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A Tiny Trampoline To Gauge Magnetism


Developments to Watch

A TINY TRAMPOLINE TO GAUGE MAGNETISM

EXOTIC METAL ALLOYS and other new materials could be the keys to powerful new computer chips and other electronic devices. But it helps if scientists can first determine the materials' magnetic properties. One way is to expose a sample to a massive magnetic force 1 million times that of the earth's magnetic field. Scientists create this force with a pulse of electricity that lasts one-hundredth of a second. There's just one problem: Measurements are difficult because the field disappears so quickly.

Physicist David J. Bishop and his colleagues at Lucent Technologies Inc.'s Bell Laboratories have an ingenious solution for split-second magnetic measurement. Following the principle that "fleas are faster than elephants," as Bishop puts it, his team designed a tiny trampoline just 300 microns across--about three times wider than a human hair (picture). Anchored by four springs, the trampoline's net is stretched just above a fixed electrical plate.

In the center of the trampoline, the researchers put a one-microgram speck of material. When they flick the switch on the magnet, the sample is pulled toward the plate. The amount of movement indicates the sample's degree of magnetization, Bishop says. "The trampoline is so small that it can move in the same time scale as the magnetic force." In April, Bishop proved the device works by testing the magnetization of a superconductor with properties that are already known. The results are described in the May 1 issue of Science.EDITED BY NEIL GROSSReturn to top

HEY, KIDS--LET'S BUILD A LEGO ROBOT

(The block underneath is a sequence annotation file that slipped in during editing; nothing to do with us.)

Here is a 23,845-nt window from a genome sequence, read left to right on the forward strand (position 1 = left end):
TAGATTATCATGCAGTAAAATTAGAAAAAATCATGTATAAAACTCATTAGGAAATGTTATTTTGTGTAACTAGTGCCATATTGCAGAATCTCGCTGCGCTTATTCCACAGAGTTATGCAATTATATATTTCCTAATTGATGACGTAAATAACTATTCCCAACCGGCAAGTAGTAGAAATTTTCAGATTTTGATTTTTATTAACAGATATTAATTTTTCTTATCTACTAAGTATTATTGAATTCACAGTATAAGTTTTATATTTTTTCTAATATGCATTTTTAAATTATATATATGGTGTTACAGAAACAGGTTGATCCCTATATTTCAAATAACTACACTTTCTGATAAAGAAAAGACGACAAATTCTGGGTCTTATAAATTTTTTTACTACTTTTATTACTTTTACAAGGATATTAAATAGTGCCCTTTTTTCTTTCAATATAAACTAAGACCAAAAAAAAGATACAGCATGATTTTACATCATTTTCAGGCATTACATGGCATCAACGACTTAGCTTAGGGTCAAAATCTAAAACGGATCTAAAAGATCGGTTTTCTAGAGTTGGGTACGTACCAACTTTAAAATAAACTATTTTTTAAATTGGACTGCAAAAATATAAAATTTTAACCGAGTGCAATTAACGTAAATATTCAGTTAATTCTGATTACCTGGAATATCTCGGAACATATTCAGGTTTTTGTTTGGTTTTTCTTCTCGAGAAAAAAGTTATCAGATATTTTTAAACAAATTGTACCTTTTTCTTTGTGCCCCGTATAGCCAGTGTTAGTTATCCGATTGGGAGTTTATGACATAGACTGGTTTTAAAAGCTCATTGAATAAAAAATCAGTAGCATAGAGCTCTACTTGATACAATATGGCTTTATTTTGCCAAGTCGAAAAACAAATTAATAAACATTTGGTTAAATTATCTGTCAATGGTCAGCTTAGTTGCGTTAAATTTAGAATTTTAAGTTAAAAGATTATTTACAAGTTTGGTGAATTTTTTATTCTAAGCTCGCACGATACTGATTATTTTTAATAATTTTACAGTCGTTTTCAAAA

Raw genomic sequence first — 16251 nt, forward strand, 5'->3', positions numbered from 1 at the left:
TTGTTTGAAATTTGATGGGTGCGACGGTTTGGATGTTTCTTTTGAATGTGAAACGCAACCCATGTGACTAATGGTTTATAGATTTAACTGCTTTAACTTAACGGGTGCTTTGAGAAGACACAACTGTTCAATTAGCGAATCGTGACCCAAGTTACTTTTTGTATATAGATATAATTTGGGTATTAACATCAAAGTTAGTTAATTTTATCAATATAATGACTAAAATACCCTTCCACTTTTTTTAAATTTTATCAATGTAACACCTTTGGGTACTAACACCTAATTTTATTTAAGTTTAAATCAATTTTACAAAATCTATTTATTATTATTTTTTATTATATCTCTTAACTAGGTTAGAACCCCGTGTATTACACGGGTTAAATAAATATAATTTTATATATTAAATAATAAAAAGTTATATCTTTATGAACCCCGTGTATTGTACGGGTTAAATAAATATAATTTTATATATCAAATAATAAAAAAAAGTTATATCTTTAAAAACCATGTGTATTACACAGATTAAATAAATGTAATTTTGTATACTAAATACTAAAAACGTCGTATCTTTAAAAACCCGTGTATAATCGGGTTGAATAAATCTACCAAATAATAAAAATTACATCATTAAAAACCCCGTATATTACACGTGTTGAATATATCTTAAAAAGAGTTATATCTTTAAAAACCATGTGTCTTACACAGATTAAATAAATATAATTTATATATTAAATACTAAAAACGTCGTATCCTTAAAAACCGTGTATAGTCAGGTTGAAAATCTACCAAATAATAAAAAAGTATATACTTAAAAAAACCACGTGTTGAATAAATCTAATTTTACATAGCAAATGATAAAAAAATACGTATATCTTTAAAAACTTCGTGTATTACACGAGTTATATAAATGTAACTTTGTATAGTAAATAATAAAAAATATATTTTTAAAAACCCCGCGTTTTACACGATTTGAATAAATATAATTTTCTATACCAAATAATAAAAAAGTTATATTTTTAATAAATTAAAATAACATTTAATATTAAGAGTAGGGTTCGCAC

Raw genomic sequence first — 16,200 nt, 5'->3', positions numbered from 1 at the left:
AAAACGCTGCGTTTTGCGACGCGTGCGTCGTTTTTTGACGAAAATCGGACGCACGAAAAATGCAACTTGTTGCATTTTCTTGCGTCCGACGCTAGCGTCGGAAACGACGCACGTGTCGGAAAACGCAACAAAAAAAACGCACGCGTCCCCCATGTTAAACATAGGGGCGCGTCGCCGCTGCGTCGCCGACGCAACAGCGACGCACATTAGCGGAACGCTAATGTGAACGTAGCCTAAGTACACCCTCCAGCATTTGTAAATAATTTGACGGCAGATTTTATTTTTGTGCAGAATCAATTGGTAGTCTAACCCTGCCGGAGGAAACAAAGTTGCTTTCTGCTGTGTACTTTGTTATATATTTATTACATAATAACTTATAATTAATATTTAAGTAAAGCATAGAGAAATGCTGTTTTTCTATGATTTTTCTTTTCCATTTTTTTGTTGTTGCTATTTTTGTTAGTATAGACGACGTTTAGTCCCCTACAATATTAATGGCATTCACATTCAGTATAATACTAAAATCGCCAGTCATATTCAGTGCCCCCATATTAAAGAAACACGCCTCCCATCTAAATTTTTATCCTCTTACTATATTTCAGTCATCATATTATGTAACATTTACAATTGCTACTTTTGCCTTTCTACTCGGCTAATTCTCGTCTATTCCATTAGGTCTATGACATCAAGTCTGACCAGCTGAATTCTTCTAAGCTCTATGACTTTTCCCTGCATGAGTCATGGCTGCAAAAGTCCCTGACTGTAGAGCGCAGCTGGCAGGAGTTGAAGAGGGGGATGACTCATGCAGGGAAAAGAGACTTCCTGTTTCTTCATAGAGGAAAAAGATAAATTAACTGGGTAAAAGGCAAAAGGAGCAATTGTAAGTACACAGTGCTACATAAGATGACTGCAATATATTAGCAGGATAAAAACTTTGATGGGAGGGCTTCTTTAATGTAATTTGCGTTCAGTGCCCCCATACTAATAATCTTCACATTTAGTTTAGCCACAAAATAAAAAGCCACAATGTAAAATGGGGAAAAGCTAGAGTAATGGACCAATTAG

LEGO FANS WILL SOON PLUNGE into the realm of robotics. In October, the Danish toymaker will launch Lego Mindstorms, which pairs its familiar colored plastic bricks with chips and electronic sensors.

Inspired by research at Massachusetts Institute of Technology's Media Laboratory, the new Mindstorms kits will be priced at $219. Each will contain a motor, batteries, and a microprocessor-enhanced brick called an RCX--as well as the usual blocks, wheels, and gears. Children will be able to program robots to perform specific functions, such as scampering into the corner of a room when a light is turned on or navigating an obstacle course. Budding programmers will write rules for their robots on a PC, using simple drag-and-drop icons. Then, they'll transfer the programs into the RCX brick through an infrared link. Unlike earlier computer-enhanced Lego robots, Mindstorms creations will be wireless and autonomous. And kids will be able to share ideas and download each other's RCX programs at a Lego Web site.EDITED BY NEIL GROSSReturn to top

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GIVING EXPLOSIVES A `SIGNATURE'

MORE THAN 20 YEARS AGO, chemists in the U.S. figured out how to tag batches of explosives with unique, multicolored plastic particles. The idea was to help police track terrorists, but it never caught on: The mixtures may not perform exactly like the original chemicals.

Chemical startup Isonics Corp. of San Jose, Calif., thinks "taggants" make sense, but plastic is the wrong solution. President and founder James E. Alexander says the best approach is to replace some of the elements in explosives with their stable (nonradioactive) isotopes. These are synthetic and naturally occurring twins of such atoms as hydrogen, carbon, nitrogen, and oxygen--the key ingredients in most explosives. Alone and in combination, isotopes behave exactly like their more common atomic twins. But when examined with high-powered imaging tools, such as magnetic resonance imaging, different batches of stable isotope-laced chemicals--or their explosive residues--would display unique signatures.

Isonics isn't the first company to explore stable isotope tagging. The technique has been used to help gasoline companies track their products. But Alexander thinks Isonics will have a cost advantage, thanks to high-volume production techniques obtained through a partnership with the Institute of Stable Isotopes in Tbilisi, Georgia. The institute used to provide the Soviet nuclear-weapons program with isotope expertise, including techniques for enriching uranium.EDITED BY NEIL GROSSReturn to top


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